All images appear courtesy of the Historical Society of Pennsylvania.

Area northwest of City Hall before the construction of the Benjamin Franklin Parkway. Undated. Photograph. From the Philadelphia Record photograph morgue collection [V07], Historical Society of Pennsylvania.

A view of an empty Benjamin Franklin Parkway. Undated. Photograph. From the Philadelphia Record photograph morgue collection [V07], Historical Society of Pennsylvania.

The 28th Infantry Division Parade on Benjamin Franklin Parkway in one of the earliest civic events to take place on the boulevard. 1918. | Photo: from the Philadelphia War Photograph Committee collection, Historical Society of Pennsylvania.

A wintertime view of Logan Circle. Undated. Photograph. From the Philadelphia Record photograph morgue collection [V07], Historical Society of Pennsylvania.

An aerial view of the Benjamin Franklin Parkway from City Hall. 1936. From the Philadelphia Record photograph morgue collection [V07], Historical Society of Pennsylvania.

An aerial photograph showing the Benjamin Franklin Parkway. 1934. Photograph. From the Philadelphia Record photograph morgue collection [V07], Historical Society of Pennsylvania.

A view of Logan Circle on the Benjamin Franklin Parkway. Undated. Photograph. From the Philadelphia Record photograph morgue collection [V07], Historical Society of Pennsylvania.

A shot of the Franklin Institute. Undated. Photograph. From the Philadelphia Record photograph morgue collection [V07], Historical Society of Pennsylvania.

A view down the Parkway looking at City Hall. Undated. Photograph. From the Philadelphia Record photograph morgue collection [V07], Historical Society of Pennsylvania.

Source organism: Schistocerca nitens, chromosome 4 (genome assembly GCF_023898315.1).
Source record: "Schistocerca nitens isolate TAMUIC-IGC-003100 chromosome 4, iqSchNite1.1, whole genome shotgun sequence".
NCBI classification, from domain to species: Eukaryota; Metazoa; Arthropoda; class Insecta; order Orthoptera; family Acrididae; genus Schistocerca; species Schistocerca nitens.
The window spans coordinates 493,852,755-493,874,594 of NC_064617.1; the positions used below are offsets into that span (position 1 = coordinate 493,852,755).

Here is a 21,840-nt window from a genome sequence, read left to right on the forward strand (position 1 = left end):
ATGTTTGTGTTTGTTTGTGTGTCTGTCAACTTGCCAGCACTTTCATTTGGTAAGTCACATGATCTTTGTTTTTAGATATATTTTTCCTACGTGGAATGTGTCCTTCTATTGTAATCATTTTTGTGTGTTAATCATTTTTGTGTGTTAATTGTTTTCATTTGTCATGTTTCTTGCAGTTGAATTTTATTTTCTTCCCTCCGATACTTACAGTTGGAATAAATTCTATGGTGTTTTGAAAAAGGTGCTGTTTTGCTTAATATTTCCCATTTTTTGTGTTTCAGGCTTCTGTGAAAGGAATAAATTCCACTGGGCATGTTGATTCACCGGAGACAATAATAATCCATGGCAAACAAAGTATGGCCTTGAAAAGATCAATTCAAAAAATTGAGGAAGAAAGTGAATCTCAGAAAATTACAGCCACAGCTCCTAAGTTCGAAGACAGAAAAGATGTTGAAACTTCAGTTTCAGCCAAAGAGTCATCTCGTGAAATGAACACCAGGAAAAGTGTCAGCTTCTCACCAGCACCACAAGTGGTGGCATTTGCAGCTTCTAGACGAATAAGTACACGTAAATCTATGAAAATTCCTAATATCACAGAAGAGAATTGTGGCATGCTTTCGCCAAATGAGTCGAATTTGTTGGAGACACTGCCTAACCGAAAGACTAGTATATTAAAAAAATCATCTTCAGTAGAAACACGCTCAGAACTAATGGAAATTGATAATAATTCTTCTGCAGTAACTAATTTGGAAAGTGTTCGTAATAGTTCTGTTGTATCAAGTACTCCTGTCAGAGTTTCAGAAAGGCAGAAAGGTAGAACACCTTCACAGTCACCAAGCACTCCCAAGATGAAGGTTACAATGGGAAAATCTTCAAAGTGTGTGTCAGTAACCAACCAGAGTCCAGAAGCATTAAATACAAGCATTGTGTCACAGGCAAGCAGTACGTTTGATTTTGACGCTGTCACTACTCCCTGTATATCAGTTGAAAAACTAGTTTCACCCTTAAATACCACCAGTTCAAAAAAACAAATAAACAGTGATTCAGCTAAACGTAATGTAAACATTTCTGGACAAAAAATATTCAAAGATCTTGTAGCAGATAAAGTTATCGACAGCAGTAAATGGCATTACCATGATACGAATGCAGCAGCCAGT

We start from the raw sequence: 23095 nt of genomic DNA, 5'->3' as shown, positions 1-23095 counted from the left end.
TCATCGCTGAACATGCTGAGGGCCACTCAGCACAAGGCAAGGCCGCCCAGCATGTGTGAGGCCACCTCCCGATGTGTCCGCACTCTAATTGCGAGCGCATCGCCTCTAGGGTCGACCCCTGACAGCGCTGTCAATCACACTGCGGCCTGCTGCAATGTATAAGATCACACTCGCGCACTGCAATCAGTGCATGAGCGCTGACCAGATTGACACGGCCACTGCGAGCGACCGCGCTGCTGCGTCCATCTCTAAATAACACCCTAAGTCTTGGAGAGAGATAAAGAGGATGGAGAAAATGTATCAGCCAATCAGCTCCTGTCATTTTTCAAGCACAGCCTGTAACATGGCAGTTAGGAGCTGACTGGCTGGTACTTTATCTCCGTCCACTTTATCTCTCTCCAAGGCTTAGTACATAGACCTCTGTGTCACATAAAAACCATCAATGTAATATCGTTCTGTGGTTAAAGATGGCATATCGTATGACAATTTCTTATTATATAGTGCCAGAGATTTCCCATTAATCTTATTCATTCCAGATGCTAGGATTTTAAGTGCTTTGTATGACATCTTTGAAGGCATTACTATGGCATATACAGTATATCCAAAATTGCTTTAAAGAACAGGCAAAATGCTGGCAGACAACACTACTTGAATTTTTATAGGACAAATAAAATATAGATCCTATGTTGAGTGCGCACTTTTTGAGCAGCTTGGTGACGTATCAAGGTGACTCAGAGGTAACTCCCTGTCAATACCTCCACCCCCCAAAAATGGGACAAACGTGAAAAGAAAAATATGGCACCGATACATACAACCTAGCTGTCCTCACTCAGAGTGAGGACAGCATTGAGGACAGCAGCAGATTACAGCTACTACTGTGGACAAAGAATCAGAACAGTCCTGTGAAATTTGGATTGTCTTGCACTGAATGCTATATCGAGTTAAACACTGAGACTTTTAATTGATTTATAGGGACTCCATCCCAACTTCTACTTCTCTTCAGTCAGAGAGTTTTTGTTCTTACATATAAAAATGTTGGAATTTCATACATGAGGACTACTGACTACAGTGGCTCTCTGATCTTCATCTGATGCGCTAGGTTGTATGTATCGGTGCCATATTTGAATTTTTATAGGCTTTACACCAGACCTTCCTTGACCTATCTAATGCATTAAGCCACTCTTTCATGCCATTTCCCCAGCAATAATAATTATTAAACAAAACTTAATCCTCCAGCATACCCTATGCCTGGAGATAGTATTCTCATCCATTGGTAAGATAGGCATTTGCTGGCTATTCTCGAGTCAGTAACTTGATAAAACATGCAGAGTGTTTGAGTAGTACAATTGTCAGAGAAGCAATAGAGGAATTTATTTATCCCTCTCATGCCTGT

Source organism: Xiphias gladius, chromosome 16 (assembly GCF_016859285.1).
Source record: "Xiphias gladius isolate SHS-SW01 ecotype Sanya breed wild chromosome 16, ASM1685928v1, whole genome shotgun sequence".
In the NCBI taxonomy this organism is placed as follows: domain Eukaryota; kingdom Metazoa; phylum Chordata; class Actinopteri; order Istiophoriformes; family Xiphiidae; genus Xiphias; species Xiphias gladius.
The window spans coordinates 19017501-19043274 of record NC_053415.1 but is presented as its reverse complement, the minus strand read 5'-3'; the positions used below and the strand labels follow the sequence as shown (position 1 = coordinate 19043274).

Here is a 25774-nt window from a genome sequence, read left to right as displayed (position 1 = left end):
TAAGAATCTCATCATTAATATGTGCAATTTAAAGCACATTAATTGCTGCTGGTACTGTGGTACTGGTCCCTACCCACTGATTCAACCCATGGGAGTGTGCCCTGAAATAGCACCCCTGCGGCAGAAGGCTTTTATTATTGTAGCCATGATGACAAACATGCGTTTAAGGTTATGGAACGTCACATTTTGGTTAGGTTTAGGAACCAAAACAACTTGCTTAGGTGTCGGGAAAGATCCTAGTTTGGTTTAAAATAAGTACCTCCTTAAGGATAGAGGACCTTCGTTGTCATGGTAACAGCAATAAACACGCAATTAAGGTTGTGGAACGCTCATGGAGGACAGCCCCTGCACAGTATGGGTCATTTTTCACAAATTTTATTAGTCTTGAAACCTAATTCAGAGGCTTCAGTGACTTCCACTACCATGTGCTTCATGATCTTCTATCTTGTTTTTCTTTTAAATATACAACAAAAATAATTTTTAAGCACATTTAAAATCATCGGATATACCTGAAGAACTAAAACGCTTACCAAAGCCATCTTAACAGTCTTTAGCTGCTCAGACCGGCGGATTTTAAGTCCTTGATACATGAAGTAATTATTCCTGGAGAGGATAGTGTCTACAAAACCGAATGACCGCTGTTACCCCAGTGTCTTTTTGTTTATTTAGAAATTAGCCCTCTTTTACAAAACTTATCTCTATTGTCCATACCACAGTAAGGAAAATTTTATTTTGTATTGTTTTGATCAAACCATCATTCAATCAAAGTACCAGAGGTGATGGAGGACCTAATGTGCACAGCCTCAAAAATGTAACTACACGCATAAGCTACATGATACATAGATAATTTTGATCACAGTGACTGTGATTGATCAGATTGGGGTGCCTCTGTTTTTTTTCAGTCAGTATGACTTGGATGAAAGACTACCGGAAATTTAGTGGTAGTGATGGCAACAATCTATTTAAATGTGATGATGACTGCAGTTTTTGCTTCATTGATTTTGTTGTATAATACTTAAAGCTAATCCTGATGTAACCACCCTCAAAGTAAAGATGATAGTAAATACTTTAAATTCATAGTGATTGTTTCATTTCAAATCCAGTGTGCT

A view from the Art Museum steps looking down the Bejamin Franklin Parkway. 1936. Photograph. From the Philadelphia Record photograph morgue collection [V07], Historical Society of Pennsylvania.

A plane lands on Benjamin Franklin Parkway as part of a transportation parade. 1937. Photograph. From the Philadelphia Record photograph morgue collection [V07], Historical Society of Pennsylvania.

About the author

Patrick Glennon is a communications officer at the Historical Society of Pennsylvania. He has written about HSP’s collections for The Philadelphia Inquirer and Philly Voice, among other publications. Learn more about HSP.



4 Comments


  1. Interesting photos. #5 needs a new caption.

  2. Frank J Bradley III

    My grandfather was owner of 2223 Spring Garden St from the 30’s.While living there I graduated St.Francis Xaviers & RCHS.I worked at ITE 42 yrs.Let me know if I can help with any facts & figures

  3. The Parkway was not only used for the Eagles Super Bowl Parade but also the 2017 NFL Draft held April 2017. It was very popular with the NFL brass that they considered having the 2018 Draft on the Parkway!

    I hope the Parkway celebrations of 2018 will inspire donors to provide funding to finish completely the PMA improvements by 2026.